Thursday, December 12, 2013


I've written before about how ripe the OT waiting room is for stories and teachable moments (The Waiting), but today I want to write about how that can be a teachable moment.

My wife and I spend a lot of time discussing/recalling the special needs kids in our lives when we were growing up. Julie has always been impressed by my comfort level with special needs kids (and adults), and she once admitted to me that, as a teenager, she went out of her way to help/volunteer/include, but was often intimidated or hesitant because "she didn't know what to do". She wanted to know how I had such an ease and/or grace with individuals with special needs.

I grew up the son of a pediatric physiatrist. Children with severe physical and mental disabilities surrounded my life. They were Dad's patients. They were my friends. They just were... there. My younger brother has a birth defect rendering him unable to walk without forearm crutches or a wheelchair. He was just... there. I fought with him the exact same way I fought with my older, able-bodied brother. In fact, we usually had to team up to fight said brother.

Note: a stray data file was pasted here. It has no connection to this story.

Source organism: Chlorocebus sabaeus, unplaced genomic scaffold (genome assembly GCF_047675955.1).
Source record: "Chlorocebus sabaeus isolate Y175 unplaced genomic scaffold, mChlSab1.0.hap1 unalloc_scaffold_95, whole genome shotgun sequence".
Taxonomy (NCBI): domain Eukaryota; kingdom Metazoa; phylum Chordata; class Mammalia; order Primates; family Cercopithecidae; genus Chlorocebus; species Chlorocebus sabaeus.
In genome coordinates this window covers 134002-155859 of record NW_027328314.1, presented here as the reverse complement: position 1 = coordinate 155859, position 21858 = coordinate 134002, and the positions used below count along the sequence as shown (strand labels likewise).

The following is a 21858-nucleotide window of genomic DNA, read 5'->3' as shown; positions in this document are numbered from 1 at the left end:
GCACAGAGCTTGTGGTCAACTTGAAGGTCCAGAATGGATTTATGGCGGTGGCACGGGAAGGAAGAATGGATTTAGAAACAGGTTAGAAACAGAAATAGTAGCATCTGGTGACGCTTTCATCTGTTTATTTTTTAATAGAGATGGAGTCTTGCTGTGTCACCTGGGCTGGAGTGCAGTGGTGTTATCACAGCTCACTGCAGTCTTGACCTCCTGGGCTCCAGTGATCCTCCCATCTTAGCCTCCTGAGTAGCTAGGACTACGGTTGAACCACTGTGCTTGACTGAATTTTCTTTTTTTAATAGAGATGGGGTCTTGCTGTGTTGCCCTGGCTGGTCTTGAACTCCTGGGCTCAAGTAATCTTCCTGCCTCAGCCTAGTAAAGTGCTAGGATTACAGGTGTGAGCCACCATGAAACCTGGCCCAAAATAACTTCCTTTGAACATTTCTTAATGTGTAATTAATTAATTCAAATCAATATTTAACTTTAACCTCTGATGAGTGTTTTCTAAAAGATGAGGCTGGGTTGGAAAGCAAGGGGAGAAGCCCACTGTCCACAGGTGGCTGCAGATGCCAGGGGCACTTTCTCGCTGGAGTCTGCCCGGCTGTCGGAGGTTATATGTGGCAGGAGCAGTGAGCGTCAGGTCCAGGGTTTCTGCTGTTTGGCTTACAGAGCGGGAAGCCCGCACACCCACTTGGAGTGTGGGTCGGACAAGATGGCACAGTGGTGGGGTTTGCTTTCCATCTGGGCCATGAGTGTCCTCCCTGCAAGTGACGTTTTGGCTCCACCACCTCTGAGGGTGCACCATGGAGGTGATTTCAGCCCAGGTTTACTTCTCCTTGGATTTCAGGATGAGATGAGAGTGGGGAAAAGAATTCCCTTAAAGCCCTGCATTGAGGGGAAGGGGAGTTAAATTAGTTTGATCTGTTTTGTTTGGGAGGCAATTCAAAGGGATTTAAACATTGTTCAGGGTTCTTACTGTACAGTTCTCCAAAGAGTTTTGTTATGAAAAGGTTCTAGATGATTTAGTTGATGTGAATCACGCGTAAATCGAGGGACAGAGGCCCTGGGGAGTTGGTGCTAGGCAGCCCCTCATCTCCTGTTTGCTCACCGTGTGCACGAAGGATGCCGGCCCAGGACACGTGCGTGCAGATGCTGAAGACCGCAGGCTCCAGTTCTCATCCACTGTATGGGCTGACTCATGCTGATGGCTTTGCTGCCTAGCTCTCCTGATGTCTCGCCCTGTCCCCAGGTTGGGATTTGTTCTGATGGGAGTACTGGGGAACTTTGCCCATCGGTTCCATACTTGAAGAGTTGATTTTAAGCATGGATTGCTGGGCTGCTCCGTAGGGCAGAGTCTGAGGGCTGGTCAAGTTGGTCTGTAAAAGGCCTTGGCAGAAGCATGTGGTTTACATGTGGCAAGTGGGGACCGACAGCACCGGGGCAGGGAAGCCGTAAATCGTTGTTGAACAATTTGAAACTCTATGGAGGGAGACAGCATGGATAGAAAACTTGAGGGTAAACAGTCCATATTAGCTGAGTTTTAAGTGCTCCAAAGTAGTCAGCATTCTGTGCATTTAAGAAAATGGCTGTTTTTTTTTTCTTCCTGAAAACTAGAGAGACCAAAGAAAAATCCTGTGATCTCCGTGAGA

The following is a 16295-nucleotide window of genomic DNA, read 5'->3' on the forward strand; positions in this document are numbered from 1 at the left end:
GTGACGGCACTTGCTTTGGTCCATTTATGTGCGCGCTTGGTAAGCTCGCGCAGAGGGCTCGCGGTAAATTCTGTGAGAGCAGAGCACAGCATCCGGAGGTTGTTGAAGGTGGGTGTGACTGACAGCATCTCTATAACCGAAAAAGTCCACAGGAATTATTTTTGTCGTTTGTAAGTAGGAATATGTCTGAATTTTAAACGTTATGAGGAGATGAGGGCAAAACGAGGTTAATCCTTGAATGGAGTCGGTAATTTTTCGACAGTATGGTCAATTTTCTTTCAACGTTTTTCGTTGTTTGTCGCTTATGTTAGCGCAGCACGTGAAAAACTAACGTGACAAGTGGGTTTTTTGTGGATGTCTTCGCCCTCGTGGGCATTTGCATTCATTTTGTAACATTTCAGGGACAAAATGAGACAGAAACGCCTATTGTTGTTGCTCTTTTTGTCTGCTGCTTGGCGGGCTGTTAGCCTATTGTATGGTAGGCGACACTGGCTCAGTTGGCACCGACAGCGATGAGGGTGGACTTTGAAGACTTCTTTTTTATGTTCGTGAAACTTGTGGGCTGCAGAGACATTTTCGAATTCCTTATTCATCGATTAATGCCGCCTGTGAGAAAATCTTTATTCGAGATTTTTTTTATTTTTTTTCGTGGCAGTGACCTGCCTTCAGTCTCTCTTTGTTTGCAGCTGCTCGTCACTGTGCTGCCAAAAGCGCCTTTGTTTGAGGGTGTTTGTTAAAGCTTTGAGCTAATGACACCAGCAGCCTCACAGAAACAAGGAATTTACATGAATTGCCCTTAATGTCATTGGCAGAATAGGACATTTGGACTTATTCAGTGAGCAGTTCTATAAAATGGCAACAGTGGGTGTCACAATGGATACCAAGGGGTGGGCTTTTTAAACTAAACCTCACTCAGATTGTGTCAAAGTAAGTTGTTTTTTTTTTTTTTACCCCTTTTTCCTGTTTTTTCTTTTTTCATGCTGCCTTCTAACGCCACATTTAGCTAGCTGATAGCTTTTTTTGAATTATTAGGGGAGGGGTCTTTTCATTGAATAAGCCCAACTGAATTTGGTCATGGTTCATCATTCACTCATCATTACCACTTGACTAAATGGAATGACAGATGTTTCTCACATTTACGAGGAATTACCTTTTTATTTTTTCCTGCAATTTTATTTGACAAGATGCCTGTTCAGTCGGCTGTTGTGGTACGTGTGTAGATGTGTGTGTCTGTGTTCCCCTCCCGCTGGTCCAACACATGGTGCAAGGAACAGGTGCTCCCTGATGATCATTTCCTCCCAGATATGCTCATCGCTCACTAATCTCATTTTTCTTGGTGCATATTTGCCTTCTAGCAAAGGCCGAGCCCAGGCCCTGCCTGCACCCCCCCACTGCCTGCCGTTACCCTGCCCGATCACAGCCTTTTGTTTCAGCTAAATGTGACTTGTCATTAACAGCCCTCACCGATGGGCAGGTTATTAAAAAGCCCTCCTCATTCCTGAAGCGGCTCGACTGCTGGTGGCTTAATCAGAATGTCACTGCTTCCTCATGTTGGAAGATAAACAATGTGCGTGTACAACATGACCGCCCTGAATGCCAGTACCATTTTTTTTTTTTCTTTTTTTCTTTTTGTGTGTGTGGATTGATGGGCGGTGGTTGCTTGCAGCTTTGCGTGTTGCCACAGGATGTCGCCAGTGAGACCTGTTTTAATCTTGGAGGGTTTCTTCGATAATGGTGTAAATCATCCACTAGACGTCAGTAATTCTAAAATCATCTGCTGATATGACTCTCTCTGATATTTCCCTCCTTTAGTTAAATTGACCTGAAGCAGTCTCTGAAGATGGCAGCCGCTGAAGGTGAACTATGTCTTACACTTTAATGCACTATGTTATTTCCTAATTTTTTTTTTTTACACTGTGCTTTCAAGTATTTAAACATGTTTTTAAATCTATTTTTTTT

Only in recent years have we really discussed disability. You see, my younger brother today is one hell of a para-athlete. He is also one hell of a "roll" model, spending time volunteering and mentoring the para athletic youth of Sacramento.

This is a recent picture of Ro (my brother) at Ability First Sports camp for para-athletes. If you're scratching your head, you can probably figure out why "Find My Eyes" is very in to adoption rights as well.

I digress to talk about a man I admire very much. My personal "roll" model, and Jack's favorite Uncle (although that may be because Uncle Ro is also a "techie" and, according to Jack, can fix anything).

So the answer to the question my wife asked me long ago is: